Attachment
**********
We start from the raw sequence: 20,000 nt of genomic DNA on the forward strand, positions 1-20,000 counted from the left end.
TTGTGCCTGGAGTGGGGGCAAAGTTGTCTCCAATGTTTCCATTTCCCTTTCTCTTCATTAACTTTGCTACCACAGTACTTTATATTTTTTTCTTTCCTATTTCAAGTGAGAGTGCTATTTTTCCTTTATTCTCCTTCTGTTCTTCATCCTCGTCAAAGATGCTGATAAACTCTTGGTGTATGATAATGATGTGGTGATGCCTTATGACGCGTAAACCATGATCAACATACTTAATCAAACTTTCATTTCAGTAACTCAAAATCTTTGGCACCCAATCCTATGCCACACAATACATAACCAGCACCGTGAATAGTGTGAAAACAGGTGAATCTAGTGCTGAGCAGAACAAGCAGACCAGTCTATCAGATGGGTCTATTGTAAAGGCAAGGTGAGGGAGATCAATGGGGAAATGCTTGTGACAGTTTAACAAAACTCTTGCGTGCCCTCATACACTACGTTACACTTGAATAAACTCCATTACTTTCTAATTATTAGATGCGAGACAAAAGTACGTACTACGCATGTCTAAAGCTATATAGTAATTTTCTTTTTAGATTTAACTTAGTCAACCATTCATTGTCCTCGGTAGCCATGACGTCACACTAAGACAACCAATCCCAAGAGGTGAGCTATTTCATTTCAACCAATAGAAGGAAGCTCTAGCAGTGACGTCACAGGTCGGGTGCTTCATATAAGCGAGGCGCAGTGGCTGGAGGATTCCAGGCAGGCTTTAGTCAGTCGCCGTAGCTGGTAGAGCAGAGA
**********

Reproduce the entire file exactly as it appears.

We start from the raw sequence: 20,000 nt of genomic DNA on the forward strand, positions 1-20,000 counted from the left end.
TTGTGCCTGGAGTGGGGGCAAAGTTGTCTCCAATGTTTCCATTTCCCTTTCTCTTCATTAACTTTGCTACCACAGTACTTTATATTTTTTTCTTTCCTATTTCAAGTGAGAGTGCTATTTTTCCTTTATTCTCCTTCTGTTCTTCATCCTCGTCAAAGATGCTGATAAACTCTTGGTGTATGATAATGATGTGGTGATGCCTTATGACGCGTAAACCATGATCAACATACTTAATCAAACTTTCATTTCAGTAACTCAAAATCTTTGGCACCCAATCCTATGCCACACAATACATAACCAGCACCGTGAATAGTGTGAAAACAGGTGAATCTAGTGCTGAGCAGAACAAGCAGACCAGTCTATCAGATGGGTCTATTGTAAAGGCAAGGTGAGGGAGATCAATGGGGAAATGCTTGTGACAGTTTAACAAAACTCTTGCGTGCCCTCATACACTACGTTACACTTGAATAAACTCCATTACTTTCTAATTATTAGATGCGAGACAAAAGTACGTACTACGCATGTCTAAAGCTATATAGTAATTTTCTTTTTAGATTTAACTTAGTCAACCATTCATTGTCCTCGGTAGCCATGACGTCACACTAAGACAACCAATCCCAAGAGGTGAGCTATTTCATTTCAACCAATAGAAGGAAGCTCTAGCAGTGACGTCACAGGTCGGGTGCTTCATATAAGCGAGGCGCAGTGGCTGGAGGATTCCAGGCAGGCTTTAGTCAGTCGCCGTAGCTGGTAGAGCAGAGA